Cyprus Mail
Americas World

Canada to impose retaliatory tariffs on U.S. goods, hopes for resolution

FILE PHOTO: Canada's Deputy Prime Minister Chrystia Freeland attends a news conference as efforts continue to help slow the spread of coronavirus disease (COVID-19) in Ottawa, Ontario, Canada March 23, 2020. REUTERS/Blair Gable/File Photo

Canada will slap retaliatory tariffs on C$3.6 billion ($2.7 billion) worth of U.S. aluminum products after the United States said it would impose punitive measures on Canadian aluminum imports, a senior official said on Friday.

Deputy Prime Minister Chrystia Freeland told a news conference the countermeasures would be put in place by Sept. 16 to allow consultations with industry.

The move marks the latest ruction in a choppy relationship between the neighbors and close allies since President Donald Trump took office in 2017.

Trump moved on Thursday to reimpose 10% tariffs on some Canadian aluminum products on Aug 16 to protect U.S. industry from a “surge” in imports. Canada denies any impropriety.

“At a time when we are fighting a global pandemic… a trade dispute is the last thing anyone needs – it will only hurt the economic recovery on both sides of the border. However, this is what the U.S. administration has chosen to do,” said Freeland.

“We do not escalate and we do not back down,” she said later, variously describing the U.S. decision as “entirely unacceptable,” absurd and ludicrous.

The Canadian list of goods that might be subject to tariffs includes aluminum bars, plates, refrigerators, bicycles, washing machines and golf clubs. Trump is a keen golfer.

“I think the very best outcome would be for the United States to reconsider,” said Freeland, adding that she was confident common sense would prevail.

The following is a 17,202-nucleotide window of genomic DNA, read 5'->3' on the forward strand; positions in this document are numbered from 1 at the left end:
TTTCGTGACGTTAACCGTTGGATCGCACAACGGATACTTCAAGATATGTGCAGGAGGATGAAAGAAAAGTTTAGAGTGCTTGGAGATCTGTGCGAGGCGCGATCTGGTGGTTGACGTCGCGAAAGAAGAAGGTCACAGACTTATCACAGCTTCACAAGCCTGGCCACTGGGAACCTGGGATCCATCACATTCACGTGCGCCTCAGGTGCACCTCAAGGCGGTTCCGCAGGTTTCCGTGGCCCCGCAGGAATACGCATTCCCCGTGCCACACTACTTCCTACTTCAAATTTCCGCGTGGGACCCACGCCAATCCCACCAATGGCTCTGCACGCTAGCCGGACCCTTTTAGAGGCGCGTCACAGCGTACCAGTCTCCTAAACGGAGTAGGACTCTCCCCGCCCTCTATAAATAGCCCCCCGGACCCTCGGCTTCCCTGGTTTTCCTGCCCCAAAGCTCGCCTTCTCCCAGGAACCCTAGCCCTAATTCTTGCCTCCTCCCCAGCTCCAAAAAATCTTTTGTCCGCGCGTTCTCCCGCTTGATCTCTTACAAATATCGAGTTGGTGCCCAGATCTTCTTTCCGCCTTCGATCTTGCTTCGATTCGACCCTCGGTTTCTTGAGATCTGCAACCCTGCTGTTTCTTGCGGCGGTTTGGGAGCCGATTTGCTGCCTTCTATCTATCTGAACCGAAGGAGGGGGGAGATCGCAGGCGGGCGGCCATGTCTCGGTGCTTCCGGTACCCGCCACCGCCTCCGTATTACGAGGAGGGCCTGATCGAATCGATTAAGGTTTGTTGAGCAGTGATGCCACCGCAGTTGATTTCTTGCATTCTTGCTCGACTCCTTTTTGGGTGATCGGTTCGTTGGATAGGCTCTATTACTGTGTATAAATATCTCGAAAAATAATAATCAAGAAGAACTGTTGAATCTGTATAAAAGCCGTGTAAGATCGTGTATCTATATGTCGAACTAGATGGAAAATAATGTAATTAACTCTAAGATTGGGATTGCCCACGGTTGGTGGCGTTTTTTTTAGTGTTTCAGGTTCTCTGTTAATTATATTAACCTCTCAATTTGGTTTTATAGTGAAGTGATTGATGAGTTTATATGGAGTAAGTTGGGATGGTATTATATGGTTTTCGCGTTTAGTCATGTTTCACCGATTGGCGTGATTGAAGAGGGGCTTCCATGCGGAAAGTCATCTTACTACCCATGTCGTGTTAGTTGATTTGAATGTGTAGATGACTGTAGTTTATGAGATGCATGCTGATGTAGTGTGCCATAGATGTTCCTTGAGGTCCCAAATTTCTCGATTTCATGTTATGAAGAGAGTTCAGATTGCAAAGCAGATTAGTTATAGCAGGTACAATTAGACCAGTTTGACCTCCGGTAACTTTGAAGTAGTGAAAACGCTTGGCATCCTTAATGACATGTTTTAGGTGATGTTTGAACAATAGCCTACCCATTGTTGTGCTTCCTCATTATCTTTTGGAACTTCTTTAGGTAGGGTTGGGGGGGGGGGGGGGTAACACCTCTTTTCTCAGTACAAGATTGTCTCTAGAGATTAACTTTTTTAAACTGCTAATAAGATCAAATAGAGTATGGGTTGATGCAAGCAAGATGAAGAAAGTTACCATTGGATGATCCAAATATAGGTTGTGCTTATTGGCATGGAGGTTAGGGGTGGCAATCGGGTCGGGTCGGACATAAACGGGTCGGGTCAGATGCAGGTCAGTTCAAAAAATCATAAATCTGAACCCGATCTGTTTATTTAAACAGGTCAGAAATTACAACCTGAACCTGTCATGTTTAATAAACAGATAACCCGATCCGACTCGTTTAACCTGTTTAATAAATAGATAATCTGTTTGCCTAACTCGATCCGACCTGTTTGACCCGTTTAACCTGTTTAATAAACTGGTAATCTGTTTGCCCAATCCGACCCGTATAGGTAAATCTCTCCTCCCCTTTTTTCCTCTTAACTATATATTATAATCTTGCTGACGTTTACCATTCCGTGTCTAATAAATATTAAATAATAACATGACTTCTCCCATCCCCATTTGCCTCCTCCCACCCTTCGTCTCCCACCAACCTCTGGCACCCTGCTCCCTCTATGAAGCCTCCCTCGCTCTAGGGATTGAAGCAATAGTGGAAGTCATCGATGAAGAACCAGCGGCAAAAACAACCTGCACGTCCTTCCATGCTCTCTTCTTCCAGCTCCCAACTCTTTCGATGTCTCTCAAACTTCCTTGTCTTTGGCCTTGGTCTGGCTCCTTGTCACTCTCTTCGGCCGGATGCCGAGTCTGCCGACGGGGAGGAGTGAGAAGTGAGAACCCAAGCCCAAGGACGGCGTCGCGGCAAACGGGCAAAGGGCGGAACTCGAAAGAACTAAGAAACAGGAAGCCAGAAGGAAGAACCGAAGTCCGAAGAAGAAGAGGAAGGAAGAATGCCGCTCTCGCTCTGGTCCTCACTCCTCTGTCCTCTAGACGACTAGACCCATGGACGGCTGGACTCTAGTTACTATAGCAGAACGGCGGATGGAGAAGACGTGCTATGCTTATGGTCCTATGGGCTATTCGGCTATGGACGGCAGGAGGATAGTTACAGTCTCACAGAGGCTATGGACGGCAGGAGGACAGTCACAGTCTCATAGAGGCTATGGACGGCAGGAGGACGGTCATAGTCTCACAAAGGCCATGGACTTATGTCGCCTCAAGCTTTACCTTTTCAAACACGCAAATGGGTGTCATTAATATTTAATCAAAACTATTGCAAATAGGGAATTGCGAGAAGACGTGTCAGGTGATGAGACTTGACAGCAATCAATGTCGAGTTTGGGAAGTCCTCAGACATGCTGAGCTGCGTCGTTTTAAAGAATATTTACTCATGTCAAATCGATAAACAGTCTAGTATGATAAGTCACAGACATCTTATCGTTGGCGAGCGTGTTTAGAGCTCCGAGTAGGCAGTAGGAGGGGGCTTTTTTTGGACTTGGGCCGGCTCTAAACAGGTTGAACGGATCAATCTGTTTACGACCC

The list of goods subject to tariffs is narrower than the last time Ottawa struck back at Trump because the two sides agreed in 2019 to limit the scope of retaliation in disputes over steel and aluminum, said a Canadian government source who requested anonymity.

In 2018, Ottawa slapped tariffs on C$16.6 billion ($12.5 billion) worth of goods ranging from bourbon to ketchup after Washington imposed sanctions on Canadian aluminum and steel.

Ottawa may be calculating its measures will be short-lived. A source briefed by Prime Minister Justin Trudeau’s office said Canadian officials are increasingly sure Trump will lose the Nov. 3 presidential election.

Trump acted just weeks after a new continental trade pact between the United States, Canada and Mexico took effect. The North American economy is highly integrated and Canada sends 75% of all its goods exports to the United States.



Related posts

World’s first patient cured of HIV dies after cancer returns

Reuters News Service

EU criticises Poland, Hungary in first democracy report

Reuters News Service

Macron criticises Turkey’s “warlike” rhetoric on Nagorno-Karabakh

Reuters News Service

UK GDP collapsed nearly 20% in Q2 in historic COVID hit

Reuters News Service

Disney to lay off 28,000 due to COVID, New York City imposes mask fines

Reuters News Service

Insults and interruptions mar first Trump-Biden debate

Reuters News Service